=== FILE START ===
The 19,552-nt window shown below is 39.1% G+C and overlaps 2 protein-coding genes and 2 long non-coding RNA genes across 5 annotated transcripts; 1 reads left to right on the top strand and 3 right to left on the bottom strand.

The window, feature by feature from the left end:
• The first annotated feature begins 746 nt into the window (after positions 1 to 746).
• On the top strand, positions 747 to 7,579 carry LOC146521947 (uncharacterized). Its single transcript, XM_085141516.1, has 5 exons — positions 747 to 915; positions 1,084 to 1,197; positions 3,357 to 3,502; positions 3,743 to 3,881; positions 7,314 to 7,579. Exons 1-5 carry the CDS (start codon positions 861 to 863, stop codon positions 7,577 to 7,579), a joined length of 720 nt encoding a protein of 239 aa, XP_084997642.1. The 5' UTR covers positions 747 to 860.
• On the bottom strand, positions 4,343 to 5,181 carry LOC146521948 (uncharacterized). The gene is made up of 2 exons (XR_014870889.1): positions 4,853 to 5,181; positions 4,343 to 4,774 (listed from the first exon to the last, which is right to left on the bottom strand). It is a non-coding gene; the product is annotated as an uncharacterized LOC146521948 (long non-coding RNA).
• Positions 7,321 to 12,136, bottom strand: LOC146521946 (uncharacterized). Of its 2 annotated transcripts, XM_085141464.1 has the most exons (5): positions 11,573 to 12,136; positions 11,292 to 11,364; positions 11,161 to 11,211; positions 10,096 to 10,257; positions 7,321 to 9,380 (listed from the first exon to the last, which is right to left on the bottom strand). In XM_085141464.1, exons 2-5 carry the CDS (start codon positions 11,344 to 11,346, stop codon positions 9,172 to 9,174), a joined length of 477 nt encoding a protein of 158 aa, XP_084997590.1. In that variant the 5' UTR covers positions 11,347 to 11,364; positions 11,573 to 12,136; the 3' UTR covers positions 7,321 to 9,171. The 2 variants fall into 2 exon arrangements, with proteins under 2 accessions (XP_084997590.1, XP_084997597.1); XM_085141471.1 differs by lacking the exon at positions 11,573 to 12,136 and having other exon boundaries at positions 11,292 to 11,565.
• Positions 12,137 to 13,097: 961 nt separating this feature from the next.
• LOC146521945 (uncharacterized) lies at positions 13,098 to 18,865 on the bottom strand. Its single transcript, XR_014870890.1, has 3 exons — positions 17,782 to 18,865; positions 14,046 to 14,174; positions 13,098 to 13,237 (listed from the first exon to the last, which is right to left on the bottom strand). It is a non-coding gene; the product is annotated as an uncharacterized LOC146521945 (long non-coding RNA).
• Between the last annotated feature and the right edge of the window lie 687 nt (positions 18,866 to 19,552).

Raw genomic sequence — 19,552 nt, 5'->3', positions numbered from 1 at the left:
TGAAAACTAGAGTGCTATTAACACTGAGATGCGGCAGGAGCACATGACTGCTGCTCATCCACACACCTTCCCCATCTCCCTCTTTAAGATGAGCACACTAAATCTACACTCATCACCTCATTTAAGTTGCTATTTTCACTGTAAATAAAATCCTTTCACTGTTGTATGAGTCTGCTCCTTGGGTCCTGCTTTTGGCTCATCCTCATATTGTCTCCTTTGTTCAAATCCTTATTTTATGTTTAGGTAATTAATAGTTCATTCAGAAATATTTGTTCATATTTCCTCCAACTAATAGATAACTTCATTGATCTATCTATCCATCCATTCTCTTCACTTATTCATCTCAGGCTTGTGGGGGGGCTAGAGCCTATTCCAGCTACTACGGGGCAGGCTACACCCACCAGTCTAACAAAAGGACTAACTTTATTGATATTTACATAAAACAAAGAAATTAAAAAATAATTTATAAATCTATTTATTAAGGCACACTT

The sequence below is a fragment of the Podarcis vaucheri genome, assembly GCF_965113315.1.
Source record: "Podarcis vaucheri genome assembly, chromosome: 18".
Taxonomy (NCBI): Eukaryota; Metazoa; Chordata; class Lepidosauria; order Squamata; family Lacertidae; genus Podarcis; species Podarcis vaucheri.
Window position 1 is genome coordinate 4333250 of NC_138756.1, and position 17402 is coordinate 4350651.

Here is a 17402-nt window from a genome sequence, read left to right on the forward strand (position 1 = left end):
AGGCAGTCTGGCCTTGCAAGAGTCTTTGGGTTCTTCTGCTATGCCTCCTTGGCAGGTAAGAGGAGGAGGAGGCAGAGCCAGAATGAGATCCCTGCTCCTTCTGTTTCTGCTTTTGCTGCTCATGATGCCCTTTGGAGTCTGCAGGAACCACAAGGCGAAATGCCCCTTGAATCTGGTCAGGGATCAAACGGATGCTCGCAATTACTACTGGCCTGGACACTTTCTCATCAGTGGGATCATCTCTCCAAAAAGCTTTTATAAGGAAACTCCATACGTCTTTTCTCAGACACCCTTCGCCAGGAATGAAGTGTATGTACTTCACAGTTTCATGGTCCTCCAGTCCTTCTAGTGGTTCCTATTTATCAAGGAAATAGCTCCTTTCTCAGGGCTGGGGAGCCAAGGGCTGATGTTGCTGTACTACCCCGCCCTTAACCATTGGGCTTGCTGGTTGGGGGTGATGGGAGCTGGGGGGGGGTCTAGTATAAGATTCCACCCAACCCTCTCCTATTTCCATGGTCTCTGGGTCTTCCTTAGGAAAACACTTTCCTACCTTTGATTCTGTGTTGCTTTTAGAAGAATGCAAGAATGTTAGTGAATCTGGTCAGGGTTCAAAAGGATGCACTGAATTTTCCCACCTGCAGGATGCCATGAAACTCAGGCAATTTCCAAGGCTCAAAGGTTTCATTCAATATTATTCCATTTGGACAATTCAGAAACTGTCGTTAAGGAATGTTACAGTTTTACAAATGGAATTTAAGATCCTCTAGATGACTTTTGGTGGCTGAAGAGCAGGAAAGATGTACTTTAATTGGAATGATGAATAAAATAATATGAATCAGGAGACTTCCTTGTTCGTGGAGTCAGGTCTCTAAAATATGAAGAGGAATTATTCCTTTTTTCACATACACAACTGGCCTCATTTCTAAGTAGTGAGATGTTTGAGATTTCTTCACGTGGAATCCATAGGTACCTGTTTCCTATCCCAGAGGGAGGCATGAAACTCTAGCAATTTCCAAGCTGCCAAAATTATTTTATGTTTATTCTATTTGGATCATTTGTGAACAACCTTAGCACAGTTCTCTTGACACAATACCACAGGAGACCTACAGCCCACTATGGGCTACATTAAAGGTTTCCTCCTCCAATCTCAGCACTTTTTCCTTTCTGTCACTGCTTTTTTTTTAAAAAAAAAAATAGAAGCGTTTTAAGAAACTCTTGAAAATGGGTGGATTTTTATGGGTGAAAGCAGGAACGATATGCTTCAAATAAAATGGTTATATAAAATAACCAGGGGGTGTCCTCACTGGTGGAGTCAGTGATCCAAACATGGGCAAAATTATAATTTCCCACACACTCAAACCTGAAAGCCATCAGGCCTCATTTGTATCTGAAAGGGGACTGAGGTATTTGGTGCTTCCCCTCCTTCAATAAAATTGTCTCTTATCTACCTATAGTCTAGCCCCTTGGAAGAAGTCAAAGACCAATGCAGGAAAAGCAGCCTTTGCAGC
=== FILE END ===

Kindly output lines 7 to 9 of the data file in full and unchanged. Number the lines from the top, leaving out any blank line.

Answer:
• Positions 12,137 to 13,097: 961 nt separating this feature from the next.
• LOC146521945 (uncharacterized) lies at positions 13,098 to 18,865 on the bottom strand. Its single transcript, XR_014870890.1, has 3 exons — positions 17,782 to 18,865; positions 14,046 to 14,174; positions 13,098 to 13,237 (listed from the first exon to the last, which is right to left on the bottom strand). It is a non-coding gene; the product is annotated as an uncharacterized LOC146521945 (long non-coding RNA).
• Between the last annotated feature and the right edge of the window lie 687 nt (positions 18,866 to 19,552).